2.      Ice crystal size: when water inside the cells of living tissues such as meat, fish, fruits and vegetables freezes rapidly it forms minute crystals of ice. If the rate of freezing is slow the ice crystal size is large and clusters are also formed leading to physical rupture of cells. Large ice crystal can disrupt emulsions such as butter, frozen foam like ice cream, gel such as puddings and pie filling. Large ice crystals can puncture frozen foam bubbles of ice cream, resulting in the loss of volume on storage and often exhibiting synersis or water separation.
3.      Rate of freezing: it is important because rapid or instantaneous freezing produces small size ice crystal and also minimizes concentration effects of solutes by decreasing the time of contact between solutes and food tissues and other constituents.
4.      Final temperature: the final temperature to accuracy of ± 10 C is important. The temperature -180C or below is recommended for maintaining quality and cost. Microbiologically, -180C storage is not necessary since most pathogens do not grow below +3.30C and food spoilage organisms do not grow below -9.40C. but enzymatic reactions are not stopped by only slowed down because enzymes retained their activity even -730C.
5.      Intermittent thawing: repeated thawing and freezing during storage due to temperature fluctuation are more detrimental. As little as a 30C fluctuation at -180C can be damaging. In general, a quick final thawing is superior to slow thawing.

Packaging requirements for frozen food:
Unprotected food is subjected to oxidation and contamination from the atmosphere of the chamber leading to substantial deterioration in quality of such foods. Hence it is necessary to package the food to maintain the quality. The package must be functional, lend to mechanical handling, economical in space and cost. Wood, metal, glass, paper and plastic materials are used successfully as frozen food containers. The simplest protective coating possible for frozen foods is a glaze (coating of ice) which has been used in fishing industry. The glaze must be replaced.

Effect of Freezing on Food:
         Low temperatures do not significantly affect the nutritional value of food, but thiamine and vitamin C may be destroyed when vegetables are blanched (briefly immersed in boiling water) before freezing.
         Freezing does not affect the nutritive value of protein but it is possible to denature proteins. Though biological value of denatured protein need not differ from native protein, the appearance and quality of the food may be seriously altered.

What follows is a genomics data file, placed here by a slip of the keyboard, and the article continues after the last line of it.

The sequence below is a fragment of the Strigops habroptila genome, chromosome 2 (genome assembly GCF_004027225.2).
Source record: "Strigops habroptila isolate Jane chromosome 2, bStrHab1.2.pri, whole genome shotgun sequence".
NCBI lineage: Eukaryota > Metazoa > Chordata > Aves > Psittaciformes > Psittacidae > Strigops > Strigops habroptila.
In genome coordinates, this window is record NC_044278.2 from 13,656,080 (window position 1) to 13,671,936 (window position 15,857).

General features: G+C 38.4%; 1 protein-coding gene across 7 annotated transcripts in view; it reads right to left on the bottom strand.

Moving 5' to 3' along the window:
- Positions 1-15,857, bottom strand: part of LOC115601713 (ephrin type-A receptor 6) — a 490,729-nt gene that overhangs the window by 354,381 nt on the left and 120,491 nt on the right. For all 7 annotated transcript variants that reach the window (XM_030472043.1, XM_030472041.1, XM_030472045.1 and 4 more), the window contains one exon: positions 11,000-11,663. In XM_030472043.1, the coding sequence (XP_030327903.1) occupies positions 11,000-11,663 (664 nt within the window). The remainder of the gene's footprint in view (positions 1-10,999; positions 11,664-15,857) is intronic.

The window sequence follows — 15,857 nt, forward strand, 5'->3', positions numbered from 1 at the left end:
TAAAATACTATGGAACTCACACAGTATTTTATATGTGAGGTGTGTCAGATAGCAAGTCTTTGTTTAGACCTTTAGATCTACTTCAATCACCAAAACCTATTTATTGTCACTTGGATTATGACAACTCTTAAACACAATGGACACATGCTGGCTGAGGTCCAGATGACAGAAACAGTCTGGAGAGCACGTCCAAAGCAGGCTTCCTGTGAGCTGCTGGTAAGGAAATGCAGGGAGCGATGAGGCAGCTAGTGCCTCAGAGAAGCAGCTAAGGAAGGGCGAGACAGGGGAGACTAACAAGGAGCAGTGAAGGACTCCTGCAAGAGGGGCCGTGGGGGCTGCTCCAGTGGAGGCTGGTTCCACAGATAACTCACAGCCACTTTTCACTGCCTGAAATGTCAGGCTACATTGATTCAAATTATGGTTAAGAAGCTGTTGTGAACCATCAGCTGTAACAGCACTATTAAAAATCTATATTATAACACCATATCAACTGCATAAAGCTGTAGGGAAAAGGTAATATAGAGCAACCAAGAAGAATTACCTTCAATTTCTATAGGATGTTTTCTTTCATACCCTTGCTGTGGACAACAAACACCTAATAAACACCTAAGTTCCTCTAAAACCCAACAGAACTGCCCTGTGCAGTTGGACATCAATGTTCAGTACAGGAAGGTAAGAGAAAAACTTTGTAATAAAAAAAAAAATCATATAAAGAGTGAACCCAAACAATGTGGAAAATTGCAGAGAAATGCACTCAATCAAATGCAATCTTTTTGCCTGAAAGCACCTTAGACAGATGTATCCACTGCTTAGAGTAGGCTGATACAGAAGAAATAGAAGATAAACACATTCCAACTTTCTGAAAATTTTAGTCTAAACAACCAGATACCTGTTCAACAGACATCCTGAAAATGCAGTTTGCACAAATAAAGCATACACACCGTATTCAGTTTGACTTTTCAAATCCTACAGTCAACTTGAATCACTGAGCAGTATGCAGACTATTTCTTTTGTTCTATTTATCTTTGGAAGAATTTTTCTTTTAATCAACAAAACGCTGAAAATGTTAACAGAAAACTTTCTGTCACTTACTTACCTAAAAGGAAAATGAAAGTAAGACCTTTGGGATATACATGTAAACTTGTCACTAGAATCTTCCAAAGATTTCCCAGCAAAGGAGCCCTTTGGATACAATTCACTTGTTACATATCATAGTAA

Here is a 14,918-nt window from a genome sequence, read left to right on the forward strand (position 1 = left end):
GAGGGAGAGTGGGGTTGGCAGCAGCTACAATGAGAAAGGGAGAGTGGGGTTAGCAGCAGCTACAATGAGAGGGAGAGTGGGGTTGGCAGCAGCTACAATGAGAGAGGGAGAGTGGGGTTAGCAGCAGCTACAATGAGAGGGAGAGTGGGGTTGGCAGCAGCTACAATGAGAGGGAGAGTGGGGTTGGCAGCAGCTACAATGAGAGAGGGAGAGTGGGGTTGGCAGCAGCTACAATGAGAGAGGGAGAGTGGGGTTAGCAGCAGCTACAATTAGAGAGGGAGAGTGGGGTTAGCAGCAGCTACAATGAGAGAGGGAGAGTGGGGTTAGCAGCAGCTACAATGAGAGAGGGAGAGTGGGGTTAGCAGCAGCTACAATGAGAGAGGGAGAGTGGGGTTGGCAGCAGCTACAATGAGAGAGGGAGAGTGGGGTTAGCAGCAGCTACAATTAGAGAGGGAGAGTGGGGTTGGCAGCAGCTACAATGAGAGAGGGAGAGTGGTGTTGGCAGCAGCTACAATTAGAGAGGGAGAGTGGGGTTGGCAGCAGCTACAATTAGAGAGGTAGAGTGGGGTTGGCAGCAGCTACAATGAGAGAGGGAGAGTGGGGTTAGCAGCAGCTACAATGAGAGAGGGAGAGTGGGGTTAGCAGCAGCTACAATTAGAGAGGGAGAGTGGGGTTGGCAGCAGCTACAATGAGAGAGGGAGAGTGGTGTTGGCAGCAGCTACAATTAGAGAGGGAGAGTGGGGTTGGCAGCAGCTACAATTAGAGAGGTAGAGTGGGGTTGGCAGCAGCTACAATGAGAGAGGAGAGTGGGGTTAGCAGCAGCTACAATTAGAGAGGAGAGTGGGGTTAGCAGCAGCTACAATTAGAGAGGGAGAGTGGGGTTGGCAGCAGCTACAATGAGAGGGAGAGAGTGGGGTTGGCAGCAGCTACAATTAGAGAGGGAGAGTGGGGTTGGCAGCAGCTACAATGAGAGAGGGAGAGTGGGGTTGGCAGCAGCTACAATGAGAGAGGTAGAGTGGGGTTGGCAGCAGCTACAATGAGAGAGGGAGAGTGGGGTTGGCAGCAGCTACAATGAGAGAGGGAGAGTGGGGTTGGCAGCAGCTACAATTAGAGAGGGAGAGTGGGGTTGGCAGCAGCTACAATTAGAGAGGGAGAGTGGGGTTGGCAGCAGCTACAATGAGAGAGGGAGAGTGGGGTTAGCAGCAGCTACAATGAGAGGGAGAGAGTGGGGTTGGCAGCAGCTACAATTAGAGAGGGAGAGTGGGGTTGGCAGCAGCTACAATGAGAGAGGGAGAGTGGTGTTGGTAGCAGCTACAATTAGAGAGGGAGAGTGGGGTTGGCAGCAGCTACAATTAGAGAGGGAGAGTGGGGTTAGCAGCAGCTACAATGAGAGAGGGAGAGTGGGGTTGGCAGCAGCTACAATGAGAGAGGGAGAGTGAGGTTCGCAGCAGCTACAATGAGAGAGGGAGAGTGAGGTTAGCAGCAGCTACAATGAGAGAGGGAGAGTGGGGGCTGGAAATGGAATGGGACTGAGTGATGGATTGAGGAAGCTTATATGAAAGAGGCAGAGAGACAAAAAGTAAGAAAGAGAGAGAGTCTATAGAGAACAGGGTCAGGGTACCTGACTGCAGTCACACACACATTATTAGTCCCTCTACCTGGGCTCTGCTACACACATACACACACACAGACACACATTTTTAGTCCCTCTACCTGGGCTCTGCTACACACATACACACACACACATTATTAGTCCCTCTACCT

Enzyme activity is only retard by freezing temperature hence control of enzyme activity is archived by heat treatment (blanching) prior to freezing and storage in case of fruits and vegetables.
         Frozen storage even at -90C permits serve damage to the quality of the food both in the loss of nutrients and appearance. Long term storage at -60C   yield unacceptable food.
         Moisture loss, or ice crystals evaporating from the surface area of a product, produces freezer burn—a grainy, brownish spot where the tissues become dry and tough in frozen storage. This surface freeze-dried area is very likely to develop off flavors. Packaging in heavyweight, moisture proof wrap will prevent freezer burn.
         If fish is frozen too slowly, some of its cells may rupture and release nutrients into the liquid that drips from the fish when it thaws.
         Some flavours become weaker and some become stronger when food is frozen.
         Freezing may be destabilizing emulsion of oil-in-water or water-in-oil; this is serious in prepared precooked frozen foods and food products.
         Recrystallization is frequently spoils ice cream.

Effect of Freezing on Microorganism:

Ø  The growth of microorganisms in foods at temperatures below about –120C has been confirmed. Thus storage of frozen foods at about –180C and below prevents microbiological spoilage.
Ø  Although microbial numbers are usually reduced during freezing and frozen storage (except for spores), frozen foods are not sterile and can spoil as rapidly as the unfrozen product if temperature are sufficiently high and storage times at these temperatures are excessive.
Reverse process of freezing. More difficult than freezing since:
1.      Transfer of heat of fusion has to be made through  a layer of already thawed product which has a much lower thermal conductivity (about 1/4th), and thermal diffusivity (about 1/8th), as compared to frozen product.
  1. The driving force for heat transfer, the temperature difference between the surrounding and the thermal center is limited due to heat damage on food.
Thawing is done by using hot air blasts, by immersion in hot water, by microwave, dielectric and resistance heating.

Freezing Rate and Freezing Point:
The freezing rate (°C/h) for a product or a package is defined as the difference between the initial and the final temperature divided by the freezing time (IIR, 1986). Since the temperature at different locations of a product may vary during freezing, a local freezing rate is defined for a given location in a product as the difference between the initial temperature and the desired temperature, divided by the time elapsed until the moment at which the desired temperature is achieved at that location. The freezing point is usually defined as the highest temperature at which ice crystals are found to be stable.
Freezing point depression:
Probably one of the more revealing properties of water in food is the freezing point depression. Since all food products contain relatively large amounts of moisture or water in which various solutes are present, the actual or initial freezing point of the water in the product will be depressed to some level below that expected for pure water. The magnitude of this freezing point depression is due to the molecular weight and concentration of the solute in the food product and in solution in the water.